TENTS AND SWAGS

TURBO TENT TRIO TESTED

Which Turbo Tent will suit you

We always like to test gear on long bush trips, so when we heard that two of our group would be bringing their Black Wolf Turbo tents on a recent adventure we grabbed a test one so that we’d have a trio to compare.

One of the party had just bought a Turbo 270 Lite. The 270 model is made by Black Wolf exclusively for the BCF chain and is a size between the Turbo 250 and the 300. Another couple brought along their tried and tested Turbo 300 Canvas. The trio was complete when we picked up a test Turbo 300 Lite Plus. What are the differences, you ask.

The Turbo 300 measures three metres square when erected and has Rip-stop poly/cotton canvas fabric for the tent and the fly. It also has a large fly awning that’s poled out, where the Lite 270 and 300 models have a smaller, free-standing awning that is held in place by a U-shaped frame above the doorway. The Turbo 270 Lite measures 2.7 metres square and has lightweight Rip-stop polyester fabric for the tent and the fly.

The Turbo 300 Lite Plus has the same lightweight fabric and basic dimensions as the Turbo 300 Lite, but has an additional 1.8-metre ‘room’ attached to the rear wall. All Turbo tents have 2.1-metre headroom.

Ups and Downs

Turbo Tents have the same folding framework design that sees the tent fabric suspended inside the frame. The fly clips over the top of the frame, leaving an air space between the fabric layers.

The 23mm aluminium tube frame consists of four, triple-jointed legs that fold, umbrella-like, and click automatically into their locked positions.

Two people can erect a Turbo Tent in about the same time as they can the legendary OzTent. The main difference is that the OzTent is an easier one-person erection and folding job than the Turbo Tent.

As with the OzTent the Turbo Tent is stable with only four corner pegs in place. Additional pegs and guy rope stabilising are included in the tent kit.

An advantage for the Turbo tent over the OzTent is that a folded Turbo packs into a bag that’s between 1.2m and 1.45m long, letting it fit inside most 4x4 wagons. An OzTent is a roof rack proposition for most people.

A plus for the OzTent is a heavier floor section than the lighter weight floor of the Turbo.

The Turbo Tent fly is easily attached by throwing it over the tent frame and clipping it via plastic snap locks to the tent corners. The fly has guy rope gussets that have inbuilt rope pockets.

The Turbo 300 Lite Plus unfolds in the same way as the smaller Turbo models and the additional room section is unclipped from the frame, then laid out behind the main tent. Secondary framing that’s very easy to fit holds the additional room erect.

Living with a Turbo Tent

The Turbo 300 Canvas tent that our mates took along on this trip is one of the original models. It was originally delivered with plastic frame knuckles and a very tight-fitting fly that threatened to tear from the strain.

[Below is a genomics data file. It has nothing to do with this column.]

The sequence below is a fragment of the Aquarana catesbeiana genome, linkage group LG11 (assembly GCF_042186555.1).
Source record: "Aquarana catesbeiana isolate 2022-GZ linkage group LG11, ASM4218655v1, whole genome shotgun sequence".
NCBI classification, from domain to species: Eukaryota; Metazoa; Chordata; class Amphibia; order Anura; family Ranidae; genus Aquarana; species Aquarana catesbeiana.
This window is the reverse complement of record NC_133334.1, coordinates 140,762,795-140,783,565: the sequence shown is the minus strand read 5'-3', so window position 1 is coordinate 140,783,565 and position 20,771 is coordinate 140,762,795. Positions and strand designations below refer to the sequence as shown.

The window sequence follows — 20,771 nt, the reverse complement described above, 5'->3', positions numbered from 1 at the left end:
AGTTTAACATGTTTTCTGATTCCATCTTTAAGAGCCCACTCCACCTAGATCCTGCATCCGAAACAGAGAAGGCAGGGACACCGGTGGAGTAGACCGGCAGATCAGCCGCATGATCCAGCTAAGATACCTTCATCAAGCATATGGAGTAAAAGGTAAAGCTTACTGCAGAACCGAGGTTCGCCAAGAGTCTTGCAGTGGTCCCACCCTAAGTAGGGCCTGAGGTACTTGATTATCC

Black Wolf replaced the knuckles with aluminium ones, when they became available and replaced the fly with a more generous one, free of charge. That tent has done many bush trips and is showing few signs of wear and tear.

Our mates were very interested in the Lite versions, noting that they were easier to fold up and had the advantage of roof ventilation that the original tents didn’t have. However, they preferred the canvas model’s poled-out, larger awning to the free-standing one on the Lite 270.

We evaluated the Turbo 300 Lite Plus in a mixture of weather conditions and found it very stable and relatively flap-free. In hot weather we didn’t use the fly, so the roof vents were open to the sky.

We found that when we didn’t need to use the back room, we could leave it rolled up behind the main rear wall. However, in strong winds and when there was a threat of rain the Plus needed the rear room erected for stability and to ensure a good fly fitment.

The large, meshed side windows and doorway gave ample ventilation, even with the fly in place. We appreciated the five stash pockets and the power lead entry flap.

The design of the Turbo tent puts maximum headroom in the centre of the tent, in contrast to an OzTent that has peak headroom across the width of the tent. If the sleeping arrangement is a pair of single beds that puts the centre corridor under the highest point in the tent. A double mattress forces some compromises on headroom. We found that the 300 size gave adequate space for a double mattress, but the 270 was better suited to twin beds.

Would we buy one? Yep, we did. We chose a Turbo 300 Lite that we use for trips where we’re testing a vehicle that doesn’t have much load space or a roof rack. The RV5 OzTent is our bush home alternative on extended trips, where we have roof-carrying capacity.


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